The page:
All loci from step (1) are evaluated for their discriminatory power among the sequences, which is given as points of discrimination (POD). The POD for a locus is calculated as follows.

A listing of all possible pair-wise comparisons is constructed; for example, if the input table consisted of three sequences, A, B and C, the list would consist of A-B, A-C and B-C. Next, it is determined whether or not the sequences in each pair-wise comparison contain the same single character denoting the locus state. If they do, a value of 0 is assigned; if they differ a value of 1 is assigned. The POD is then the summation of all pair-wise comparisons that differ for that locus. With our previous example, if A-B = 1, A-C = 1 and B-C = 0, the POD for that locus would be 2.

  1. (3)

    The locus with the highest value from step (2) is selected for addition to the final loci set and removed from the pool of candidate loci. If two or more loci tie in value, one is randomly selected. If all possible unique fingerprints have been found, the algorithm continues with (4); if additional unique fingerprints are possible, the algorithm continues with (5).

  2. (4)

    Sequence pairs for which the allele of the locus chosen in (3) differ are excluded from the analysis. This ensures loci that differ between other pairs of strains are preferentially considered. Consider our A, B and C example with pair-wise comparisons of A-B = 1, A-C = 1 and B-C = 0. In the case of this locus being chosen, the sequence pairs A-B and A-C would be temporarily removed from the analysis ("masked"), leaving only loci that differed between B-C as viable options.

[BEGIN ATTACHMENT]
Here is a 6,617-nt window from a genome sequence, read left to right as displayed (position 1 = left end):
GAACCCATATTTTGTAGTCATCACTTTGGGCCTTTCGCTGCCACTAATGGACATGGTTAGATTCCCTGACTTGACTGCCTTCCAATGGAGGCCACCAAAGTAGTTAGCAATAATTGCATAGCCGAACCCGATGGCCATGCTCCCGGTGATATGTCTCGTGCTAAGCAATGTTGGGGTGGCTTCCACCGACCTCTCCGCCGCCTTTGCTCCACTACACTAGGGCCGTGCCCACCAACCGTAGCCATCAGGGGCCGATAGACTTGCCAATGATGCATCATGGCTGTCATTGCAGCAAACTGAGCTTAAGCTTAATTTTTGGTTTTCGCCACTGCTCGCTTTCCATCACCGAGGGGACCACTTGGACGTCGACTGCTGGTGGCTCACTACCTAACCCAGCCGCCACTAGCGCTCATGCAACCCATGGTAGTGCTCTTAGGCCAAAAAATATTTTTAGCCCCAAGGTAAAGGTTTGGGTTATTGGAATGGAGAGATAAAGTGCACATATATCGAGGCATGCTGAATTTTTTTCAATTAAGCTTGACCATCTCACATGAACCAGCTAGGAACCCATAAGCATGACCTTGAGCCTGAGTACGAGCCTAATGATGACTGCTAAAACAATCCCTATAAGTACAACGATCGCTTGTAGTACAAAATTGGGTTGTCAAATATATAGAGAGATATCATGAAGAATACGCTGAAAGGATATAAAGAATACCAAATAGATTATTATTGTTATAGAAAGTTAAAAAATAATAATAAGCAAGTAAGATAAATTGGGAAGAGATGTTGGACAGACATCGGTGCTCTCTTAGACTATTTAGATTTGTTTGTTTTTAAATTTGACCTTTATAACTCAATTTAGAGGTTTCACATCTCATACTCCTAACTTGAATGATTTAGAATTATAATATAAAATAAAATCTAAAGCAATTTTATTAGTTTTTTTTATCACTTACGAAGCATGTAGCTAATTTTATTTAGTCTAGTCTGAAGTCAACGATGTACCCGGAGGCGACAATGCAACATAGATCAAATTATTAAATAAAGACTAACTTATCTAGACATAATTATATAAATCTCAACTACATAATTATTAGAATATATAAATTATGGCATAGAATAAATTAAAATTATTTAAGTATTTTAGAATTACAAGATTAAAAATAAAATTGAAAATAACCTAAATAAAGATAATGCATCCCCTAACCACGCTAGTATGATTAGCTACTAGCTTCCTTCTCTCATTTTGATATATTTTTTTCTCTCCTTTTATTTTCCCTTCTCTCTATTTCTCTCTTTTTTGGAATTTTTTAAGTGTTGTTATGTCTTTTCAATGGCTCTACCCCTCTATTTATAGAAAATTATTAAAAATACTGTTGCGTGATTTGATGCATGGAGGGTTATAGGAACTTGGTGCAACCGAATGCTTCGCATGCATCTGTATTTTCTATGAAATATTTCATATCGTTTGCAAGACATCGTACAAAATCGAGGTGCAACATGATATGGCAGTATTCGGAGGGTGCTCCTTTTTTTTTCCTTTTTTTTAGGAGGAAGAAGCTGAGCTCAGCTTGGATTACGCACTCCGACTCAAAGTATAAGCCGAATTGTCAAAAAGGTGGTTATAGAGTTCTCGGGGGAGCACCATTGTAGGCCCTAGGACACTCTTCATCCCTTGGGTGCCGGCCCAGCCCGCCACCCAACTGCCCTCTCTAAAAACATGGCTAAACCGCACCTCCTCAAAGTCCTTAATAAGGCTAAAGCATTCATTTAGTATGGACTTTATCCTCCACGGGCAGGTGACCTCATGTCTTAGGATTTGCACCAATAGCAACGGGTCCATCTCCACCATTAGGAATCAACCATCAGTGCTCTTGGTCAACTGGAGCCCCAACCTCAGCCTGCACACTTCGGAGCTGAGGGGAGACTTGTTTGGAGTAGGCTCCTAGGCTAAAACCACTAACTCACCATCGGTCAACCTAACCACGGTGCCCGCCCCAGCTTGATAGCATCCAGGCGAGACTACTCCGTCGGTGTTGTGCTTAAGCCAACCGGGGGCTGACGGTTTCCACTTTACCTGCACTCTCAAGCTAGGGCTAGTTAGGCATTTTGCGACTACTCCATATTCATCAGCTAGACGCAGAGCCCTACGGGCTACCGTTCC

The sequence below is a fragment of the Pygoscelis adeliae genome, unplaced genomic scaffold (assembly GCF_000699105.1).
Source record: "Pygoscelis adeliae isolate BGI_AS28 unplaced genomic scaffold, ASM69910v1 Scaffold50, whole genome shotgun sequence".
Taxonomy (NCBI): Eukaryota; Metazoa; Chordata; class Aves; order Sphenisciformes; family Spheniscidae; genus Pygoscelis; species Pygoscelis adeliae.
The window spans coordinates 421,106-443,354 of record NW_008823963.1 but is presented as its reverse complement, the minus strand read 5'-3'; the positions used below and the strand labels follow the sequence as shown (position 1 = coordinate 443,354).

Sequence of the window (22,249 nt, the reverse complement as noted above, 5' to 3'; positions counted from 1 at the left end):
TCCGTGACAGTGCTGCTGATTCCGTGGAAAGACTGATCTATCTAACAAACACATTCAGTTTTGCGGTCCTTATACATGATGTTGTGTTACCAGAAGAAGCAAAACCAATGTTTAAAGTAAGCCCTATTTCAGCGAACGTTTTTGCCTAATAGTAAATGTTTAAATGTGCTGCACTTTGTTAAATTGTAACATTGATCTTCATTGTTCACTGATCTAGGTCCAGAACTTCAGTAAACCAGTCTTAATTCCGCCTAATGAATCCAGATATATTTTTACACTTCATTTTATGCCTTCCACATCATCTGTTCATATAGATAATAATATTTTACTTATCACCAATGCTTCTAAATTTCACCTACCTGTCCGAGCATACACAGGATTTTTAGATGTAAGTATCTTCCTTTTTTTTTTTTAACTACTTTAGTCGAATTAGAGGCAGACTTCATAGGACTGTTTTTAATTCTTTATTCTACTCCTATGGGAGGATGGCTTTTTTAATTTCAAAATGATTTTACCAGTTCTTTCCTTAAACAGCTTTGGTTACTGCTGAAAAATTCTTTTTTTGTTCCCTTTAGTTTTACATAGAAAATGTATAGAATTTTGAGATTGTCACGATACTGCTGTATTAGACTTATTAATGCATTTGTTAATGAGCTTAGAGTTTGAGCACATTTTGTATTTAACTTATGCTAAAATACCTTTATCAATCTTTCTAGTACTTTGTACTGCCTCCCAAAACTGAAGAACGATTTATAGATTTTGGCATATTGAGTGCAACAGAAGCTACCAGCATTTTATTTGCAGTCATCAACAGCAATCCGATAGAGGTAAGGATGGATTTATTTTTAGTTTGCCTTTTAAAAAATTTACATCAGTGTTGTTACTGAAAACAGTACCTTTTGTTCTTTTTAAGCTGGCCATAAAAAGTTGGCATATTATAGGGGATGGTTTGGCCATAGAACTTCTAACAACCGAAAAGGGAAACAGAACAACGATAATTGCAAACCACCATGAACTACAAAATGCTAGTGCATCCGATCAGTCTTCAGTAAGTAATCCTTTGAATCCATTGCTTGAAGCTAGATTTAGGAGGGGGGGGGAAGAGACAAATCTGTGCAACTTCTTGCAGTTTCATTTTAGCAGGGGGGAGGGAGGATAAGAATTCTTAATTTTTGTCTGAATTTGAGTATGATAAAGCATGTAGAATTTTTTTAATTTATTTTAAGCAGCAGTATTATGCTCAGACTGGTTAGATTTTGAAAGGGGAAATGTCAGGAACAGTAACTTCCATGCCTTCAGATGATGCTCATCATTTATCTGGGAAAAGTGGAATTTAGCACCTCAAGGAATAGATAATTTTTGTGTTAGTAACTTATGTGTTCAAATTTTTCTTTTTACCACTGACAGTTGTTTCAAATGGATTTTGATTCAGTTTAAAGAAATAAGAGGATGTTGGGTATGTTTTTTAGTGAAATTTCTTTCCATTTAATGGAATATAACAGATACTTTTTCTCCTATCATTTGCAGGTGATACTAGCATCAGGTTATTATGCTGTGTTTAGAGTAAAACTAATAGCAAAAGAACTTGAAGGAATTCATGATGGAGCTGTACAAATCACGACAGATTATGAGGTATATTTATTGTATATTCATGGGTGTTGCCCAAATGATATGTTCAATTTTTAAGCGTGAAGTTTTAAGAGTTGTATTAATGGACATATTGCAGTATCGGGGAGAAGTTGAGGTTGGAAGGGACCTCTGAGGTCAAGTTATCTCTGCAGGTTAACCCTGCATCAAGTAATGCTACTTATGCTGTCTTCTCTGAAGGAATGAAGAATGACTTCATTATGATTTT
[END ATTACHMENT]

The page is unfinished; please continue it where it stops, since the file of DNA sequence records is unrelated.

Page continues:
3. (5)

    Once a locus has been chosen:

  4. a)

    the specified number of loci has been reached (all unique fingerprints in the case of 'best') and the algorithm terminates; or

  5. b)

    the specified number of loci has not been reached and there are remaining fingerprints possible, or sequence pairs for which differences exist. The algorithm returns to (1); or

  6. c)

    there are no remaining fingerprints possible and no sequence pairs for which differences exist. At such time, all sequence pairs are again considered part of the analysis ("unmasked"). If no differences among any sequence pairs exist at this point, the algorithm terminates; if differences remain, the algorithm returns to (1).

Results and Discussion

We have used a number of examples to highlight the functionality of Panseq, many of which could be carried forward as complete studies of their own; however, our intention is to demonstrate that Panseq is capable of finding and extracting useful data from sequences, which can be used as the basis for hypothesis generation and future investigations.